I suffered my first major depressive episode at age fifteen, high up in the Rocky Mountains, hours away from a hospital. A storm had been brewing inside of me for months. It was on the first day of Youth Symphony camp when the panic hit too hard and fast, inspiring a botched, but sincere attempt by me to end my life for good. Looking back at that day and trying to pinpoint a definitive catalyst for this event of self-harm feels like grasping at straws. Perhaps I’d auditioned late and was unprepared for camp. The boy that I had very strong, yet basically metaphysical feelings for, seemed to think that my name was Carol. Despite the fact that I’d spent most of that summer reading the dictionary, I thought for certain that I would fail the SAT’s and probably destroy my chances of going to a good college.
But honestly, I know enough now about the illness of depression to see that I was struggling with something far more abstract. That I’d actually fantasized about removing myself and the weight of my sadness from the universe for months prior to that day, going so far as to write an unofficial advanced directive and instructions for my little siblings about how to approach Nirvana’s discography. The thing is, I’m really glad I’m still around to listen to music with them in person. I say this not because my life went entirely uphill from there. After that summer, I spent the rest of high school listening to Elliott Smith’s beautiful, but ultimately tragic songs about self-loathing. I wrote scary poetry that I was too shy to submit to the student magazine. I ate my lunch in the library on more than one occasion. But the fact is that I kept going and I’m glad for that.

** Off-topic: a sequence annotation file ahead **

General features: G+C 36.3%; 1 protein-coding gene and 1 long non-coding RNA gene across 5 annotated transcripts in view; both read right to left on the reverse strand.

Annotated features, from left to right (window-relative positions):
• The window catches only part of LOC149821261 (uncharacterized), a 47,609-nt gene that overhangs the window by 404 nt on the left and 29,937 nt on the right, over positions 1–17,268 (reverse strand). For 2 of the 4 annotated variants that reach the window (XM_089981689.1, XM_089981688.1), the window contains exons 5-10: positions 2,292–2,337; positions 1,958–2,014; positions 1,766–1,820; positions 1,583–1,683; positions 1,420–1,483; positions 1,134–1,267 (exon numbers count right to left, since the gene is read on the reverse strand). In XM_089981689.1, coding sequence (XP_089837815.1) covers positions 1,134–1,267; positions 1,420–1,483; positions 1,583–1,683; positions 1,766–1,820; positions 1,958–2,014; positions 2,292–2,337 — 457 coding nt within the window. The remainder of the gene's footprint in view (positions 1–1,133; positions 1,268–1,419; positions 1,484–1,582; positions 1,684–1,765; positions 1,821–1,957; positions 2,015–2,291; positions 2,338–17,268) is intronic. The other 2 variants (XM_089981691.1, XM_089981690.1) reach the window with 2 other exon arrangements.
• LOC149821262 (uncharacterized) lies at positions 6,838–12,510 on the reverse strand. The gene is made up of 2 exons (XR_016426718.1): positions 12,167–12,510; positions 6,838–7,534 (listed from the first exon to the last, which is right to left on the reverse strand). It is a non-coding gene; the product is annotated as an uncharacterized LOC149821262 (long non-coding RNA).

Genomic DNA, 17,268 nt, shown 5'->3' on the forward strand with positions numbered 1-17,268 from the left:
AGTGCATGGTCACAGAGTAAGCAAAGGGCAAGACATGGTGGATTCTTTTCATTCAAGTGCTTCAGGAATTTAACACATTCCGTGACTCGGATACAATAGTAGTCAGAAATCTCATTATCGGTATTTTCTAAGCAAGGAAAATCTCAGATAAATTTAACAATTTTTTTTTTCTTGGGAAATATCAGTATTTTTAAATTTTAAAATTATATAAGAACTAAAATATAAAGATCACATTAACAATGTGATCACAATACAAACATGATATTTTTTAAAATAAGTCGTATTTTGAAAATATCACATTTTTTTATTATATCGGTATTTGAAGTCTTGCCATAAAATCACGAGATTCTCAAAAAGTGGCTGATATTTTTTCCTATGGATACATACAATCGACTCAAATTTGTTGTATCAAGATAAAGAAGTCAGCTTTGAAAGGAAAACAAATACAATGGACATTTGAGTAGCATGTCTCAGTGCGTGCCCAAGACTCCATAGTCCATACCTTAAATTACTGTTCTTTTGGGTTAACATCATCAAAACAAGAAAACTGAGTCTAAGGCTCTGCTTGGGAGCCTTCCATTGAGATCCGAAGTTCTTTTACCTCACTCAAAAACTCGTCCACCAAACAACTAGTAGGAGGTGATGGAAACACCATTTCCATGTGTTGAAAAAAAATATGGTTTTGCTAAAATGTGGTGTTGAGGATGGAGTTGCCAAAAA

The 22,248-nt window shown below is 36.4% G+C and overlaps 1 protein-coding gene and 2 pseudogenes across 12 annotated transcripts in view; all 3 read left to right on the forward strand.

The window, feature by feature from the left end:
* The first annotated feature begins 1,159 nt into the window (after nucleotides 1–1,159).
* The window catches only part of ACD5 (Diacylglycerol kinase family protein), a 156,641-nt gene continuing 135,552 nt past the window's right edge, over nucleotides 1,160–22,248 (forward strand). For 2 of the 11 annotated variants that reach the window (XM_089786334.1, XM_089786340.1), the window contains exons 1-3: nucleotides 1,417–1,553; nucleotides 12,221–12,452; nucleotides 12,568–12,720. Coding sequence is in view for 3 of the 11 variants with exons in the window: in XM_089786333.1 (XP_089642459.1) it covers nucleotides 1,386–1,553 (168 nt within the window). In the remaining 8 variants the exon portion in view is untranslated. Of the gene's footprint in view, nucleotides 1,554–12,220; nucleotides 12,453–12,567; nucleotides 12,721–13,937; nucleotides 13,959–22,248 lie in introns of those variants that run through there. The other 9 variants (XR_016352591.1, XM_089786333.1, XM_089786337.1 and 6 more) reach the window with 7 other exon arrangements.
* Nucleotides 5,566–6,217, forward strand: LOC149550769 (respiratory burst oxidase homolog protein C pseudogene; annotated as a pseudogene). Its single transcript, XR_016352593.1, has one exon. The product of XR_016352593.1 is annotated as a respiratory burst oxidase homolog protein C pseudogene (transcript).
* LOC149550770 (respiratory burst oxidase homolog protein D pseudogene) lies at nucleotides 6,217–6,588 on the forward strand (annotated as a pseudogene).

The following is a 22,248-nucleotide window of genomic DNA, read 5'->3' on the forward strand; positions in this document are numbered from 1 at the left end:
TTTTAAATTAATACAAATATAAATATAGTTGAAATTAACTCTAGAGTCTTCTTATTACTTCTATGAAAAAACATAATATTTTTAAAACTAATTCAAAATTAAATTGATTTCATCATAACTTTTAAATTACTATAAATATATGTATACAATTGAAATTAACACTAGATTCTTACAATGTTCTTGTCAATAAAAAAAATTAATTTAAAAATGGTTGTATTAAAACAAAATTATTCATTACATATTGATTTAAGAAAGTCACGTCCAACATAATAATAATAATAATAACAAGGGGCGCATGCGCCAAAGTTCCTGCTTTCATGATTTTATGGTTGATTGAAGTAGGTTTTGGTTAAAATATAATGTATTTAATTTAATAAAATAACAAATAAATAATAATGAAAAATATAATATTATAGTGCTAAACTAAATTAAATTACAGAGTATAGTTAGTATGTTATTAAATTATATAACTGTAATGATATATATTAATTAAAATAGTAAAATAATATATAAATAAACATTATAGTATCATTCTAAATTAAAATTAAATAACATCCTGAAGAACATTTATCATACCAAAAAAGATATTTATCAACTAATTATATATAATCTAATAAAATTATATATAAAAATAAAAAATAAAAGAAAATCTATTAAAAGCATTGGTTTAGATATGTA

One thing that I wish I understood at the time was that even though I hadn’t had more life experience, no real boyfriend who knew my actual name to have actual heartbreak over, no seemingly great excuses for wanting to give up the ghost, my feelings were very real, not petty or irrelevant. Emotions legitimate themselves, and we don’t have much agency over our brain chemistry. Fortunately, there are resources for adolescents experiencing depression and other mental illnesses, people who understand what a red flag looks like and are willing to help. They are there if you look for them. The other thing that I’ve gotten better at accepting is that life is not designed to get progressively better.
For me, it’s been a journey with plenty of ups and downs. I was depressed in high school, and I struggle with depression now. But the texture of my sadness has changed over the years, as has my openness to the plethora of resources available to people with this illness. I’m so glad to be here. Nothing compares to watching my nephew eat his first strawberry, or to actually falling in love, or to meeting a new best friend. Nothing.